Anyway, without further ado, welcome to my studio:

So pleased the little cubbyhole drawers fit in the alcove!

Now the electricians know why I wanted sockets at seemingly random heights

How exciting! The calico is right under the ironing pad

And all those little bits and pieces are in a drawer, released from their plastic boxes

And the fabric stash is within reach of the sewing machine

Needed the spice racks. Don't know why, just did

My reading corner, and massive pin board, and whiteboard for mission control. There was supposed to be a tall bookcase here, but after the plasterers had done their bit I realised we were 10mm under for my planned 4000mm length of wall. But it all worked out for the best, as the whiteboard fits, and when I got the shorter bookcase I realised that two more of them would fit further into the depths of my secret cupboard.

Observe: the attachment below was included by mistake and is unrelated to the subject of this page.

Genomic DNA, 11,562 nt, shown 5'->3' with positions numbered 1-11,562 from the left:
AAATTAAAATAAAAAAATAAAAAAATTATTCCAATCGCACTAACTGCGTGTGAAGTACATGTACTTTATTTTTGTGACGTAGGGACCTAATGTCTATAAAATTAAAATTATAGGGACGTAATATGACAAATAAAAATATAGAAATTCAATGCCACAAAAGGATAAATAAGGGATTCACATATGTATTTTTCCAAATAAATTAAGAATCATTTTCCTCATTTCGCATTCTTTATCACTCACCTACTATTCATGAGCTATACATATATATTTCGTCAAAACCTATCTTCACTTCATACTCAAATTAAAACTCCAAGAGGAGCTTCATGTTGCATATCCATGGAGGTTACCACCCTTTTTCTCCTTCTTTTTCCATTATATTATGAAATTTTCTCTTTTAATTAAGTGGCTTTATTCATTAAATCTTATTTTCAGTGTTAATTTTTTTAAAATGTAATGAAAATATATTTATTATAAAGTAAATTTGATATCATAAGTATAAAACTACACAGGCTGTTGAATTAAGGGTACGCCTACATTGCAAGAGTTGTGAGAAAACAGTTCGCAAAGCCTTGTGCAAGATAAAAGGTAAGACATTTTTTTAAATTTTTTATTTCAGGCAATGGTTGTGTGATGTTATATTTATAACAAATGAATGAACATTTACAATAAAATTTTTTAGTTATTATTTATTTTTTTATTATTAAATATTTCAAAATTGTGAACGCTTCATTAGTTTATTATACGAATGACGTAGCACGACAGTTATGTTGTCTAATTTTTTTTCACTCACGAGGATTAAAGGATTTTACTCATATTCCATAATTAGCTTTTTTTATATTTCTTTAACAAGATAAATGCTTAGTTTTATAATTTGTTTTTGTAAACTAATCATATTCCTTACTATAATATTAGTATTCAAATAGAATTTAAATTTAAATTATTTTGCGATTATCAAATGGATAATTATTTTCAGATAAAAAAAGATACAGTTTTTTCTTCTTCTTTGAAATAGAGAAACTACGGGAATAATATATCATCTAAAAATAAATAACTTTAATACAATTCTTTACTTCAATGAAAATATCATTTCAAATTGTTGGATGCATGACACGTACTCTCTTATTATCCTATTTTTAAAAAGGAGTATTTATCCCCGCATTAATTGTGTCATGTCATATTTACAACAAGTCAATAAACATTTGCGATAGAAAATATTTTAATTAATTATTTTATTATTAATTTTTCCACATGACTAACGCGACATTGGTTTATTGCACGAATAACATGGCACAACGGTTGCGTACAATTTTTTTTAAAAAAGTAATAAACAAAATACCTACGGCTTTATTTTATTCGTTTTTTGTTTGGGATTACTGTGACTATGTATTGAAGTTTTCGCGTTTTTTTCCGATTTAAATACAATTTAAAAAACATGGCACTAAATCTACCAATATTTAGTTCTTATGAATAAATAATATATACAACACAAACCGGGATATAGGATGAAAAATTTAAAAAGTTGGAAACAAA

Reading material

Dingle dangles, including the lacy organza bags for the course I'm teaching very very soon at Missenden Abbey.

But where's all the other stuff Isobel? The stuff that has been removed from the office, dining room, living room and loft? Resulting in a chest of drawers, a dresser, two merchant's chests, a blanket box, a massive quilters cupboard, and about a gazillion plastic crates being surplus to requirements?

It's stuffed under here of course! I have two art trolleys, three big storage trolleys, two more bookcases and a tiny bit of floorspace for bags of random stuff.

Can't quite believe we haven't always had this room. You wouldn't know it was new from the outside.

A job very well done indeed! Next up - new front door and living room window and woodburner and decorating the living room, stairs, landing, our room, the office....I think we'll leave it a while until we tackle that lot!